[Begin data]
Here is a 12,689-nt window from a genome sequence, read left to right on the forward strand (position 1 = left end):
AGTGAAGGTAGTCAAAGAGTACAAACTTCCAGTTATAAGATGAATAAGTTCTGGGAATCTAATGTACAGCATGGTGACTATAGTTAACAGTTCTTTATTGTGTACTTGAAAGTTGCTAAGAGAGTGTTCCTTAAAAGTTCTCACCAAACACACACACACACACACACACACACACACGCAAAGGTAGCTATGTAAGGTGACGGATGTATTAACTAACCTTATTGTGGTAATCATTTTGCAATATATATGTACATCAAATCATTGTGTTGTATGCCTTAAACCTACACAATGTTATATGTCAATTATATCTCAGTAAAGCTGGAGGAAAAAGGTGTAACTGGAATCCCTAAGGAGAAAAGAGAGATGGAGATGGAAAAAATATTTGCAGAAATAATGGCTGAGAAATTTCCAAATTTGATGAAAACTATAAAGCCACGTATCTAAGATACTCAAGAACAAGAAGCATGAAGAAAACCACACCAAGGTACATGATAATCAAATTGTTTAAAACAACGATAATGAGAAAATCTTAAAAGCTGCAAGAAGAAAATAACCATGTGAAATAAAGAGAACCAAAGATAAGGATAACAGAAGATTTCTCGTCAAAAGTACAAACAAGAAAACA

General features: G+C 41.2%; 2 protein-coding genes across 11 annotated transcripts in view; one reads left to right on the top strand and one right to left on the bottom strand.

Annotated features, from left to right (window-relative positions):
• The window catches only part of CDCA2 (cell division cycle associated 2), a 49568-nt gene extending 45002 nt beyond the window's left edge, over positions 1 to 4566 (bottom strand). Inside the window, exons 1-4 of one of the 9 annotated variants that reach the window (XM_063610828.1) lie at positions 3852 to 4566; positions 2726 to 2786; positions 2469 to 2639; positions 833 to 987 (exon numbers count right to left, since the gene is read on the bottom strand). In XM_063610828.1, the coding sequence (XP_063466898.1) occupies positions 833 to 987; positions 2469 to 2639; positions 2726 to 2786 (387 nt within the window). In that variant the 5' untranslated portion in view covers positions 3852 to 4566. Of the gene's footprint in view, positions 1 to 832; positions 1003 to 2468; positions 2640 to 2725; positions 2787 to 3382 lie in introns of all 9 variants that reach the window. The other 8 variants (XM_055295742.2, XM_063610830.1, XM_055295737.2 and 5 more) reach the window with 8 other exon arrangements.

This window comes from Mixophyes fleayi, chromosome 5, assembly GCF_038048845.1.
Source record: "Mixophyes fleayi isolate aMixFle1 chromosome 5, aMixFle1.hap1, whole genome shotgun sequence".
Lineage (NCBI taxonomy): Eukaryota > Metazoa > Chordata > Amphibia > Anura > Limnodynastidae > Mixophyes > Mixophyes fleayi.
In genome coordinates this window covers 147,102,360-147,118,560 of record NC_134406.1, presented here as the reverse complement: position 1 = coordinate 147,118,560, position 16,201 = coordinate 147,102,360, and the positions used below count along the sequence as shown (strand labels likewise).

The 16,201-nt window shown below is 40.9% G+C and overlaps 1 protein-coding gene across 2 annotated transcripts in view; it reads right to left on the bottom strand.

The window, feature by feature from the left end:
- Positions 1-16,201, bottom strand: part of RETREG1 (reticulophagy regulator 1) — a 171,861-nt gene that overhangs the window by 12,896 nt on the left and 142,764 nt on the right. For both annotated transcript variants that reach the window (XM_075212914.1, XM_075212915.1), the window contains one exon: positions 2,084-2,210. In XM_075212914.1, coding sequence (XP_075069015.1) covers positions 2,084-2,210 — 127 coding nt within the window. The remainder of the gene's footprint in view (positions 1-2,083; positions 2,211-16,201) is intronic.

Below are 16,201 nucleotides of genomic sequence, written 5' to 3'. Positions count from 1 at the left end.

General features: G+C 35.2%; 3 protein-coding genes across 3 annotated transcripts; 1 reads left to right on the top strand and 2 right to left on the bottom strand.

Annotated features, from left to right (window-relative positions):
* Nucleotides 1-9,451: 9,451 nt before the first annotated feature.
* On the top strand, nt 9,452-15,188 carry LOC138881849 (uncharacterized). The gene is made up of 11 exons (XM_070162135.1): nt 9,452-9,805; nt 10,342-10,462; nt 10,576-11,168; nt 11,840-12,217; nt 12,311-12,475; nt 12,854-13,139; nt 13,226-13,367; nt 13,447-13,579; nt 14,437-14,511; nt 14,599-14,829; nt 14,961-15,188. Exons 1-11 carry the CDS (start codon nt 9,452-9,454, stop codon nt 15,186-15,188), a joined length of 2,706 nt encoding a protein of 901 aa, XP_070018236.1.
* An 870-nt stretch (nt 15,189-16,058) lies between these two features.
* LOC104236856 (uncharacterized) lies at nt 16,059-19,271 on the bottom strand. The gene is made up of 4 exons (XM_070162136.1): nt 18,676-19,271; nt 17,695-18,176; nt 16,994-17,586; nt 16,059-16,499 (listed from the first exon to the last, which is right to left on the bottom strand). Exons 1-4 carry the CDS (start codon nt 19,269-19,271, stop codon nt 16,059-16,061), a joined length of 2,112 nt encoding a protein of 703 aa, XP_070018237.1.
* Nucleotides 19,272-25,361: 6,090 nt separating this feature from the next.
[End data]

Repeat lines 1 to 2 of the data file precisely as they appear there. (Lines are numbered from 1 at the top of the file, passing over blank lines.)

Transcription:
Here is a 12,689-nt window from a genome sequence, read left to right on the forward strand (position 1 = left end):
AGTGAAGGTAGTCAAAGAGTACAAACTTCCAGTTATAAGATGAATAAGTTCTGGGAATCTAATGTACAGCATGGTGACTATAGTTAACAGTTCTTTATTGTGTACTTGAAAGTTGCTAAGAGAGTGTTCCTTAAAAGTTCTCACCAAACACACACACACACACACACACACACACACGCAAAGGTAGCTATGTAAGGTGACGGATGTATTAACTAACCTTATTGTGGTAATCATTTTGCAATATATATGTACATCAAATCATTGTGTTGTATGCCTTAAACCTACACAATGTTATATGTCAATTATATCTCAGTAAAGCTGGAGGAAAAAGGTGTAACTGGAATCCCTAAGGAGAAAAGAGAGATGGAGATGGAAAAAATATTTGCAGAAATAATGGCTGAGAAATTTCCAAATTTGATGAAAACTATAAAGCCACGTATCTAAGATACTCAAGAACAAGAAGCATGAAGAAAACCACACCAAGGTACATGATAATCAAATTGTTTAAAACAACGATAATGAGAAAATCTTAAAAGCTGCAAGAAGAAAATAACCATGTGAAATAAAGAGAACCAAAGATAAGGATAACAGAAGATTTCTCGTCAAAAGTACAAACAAGAAAACA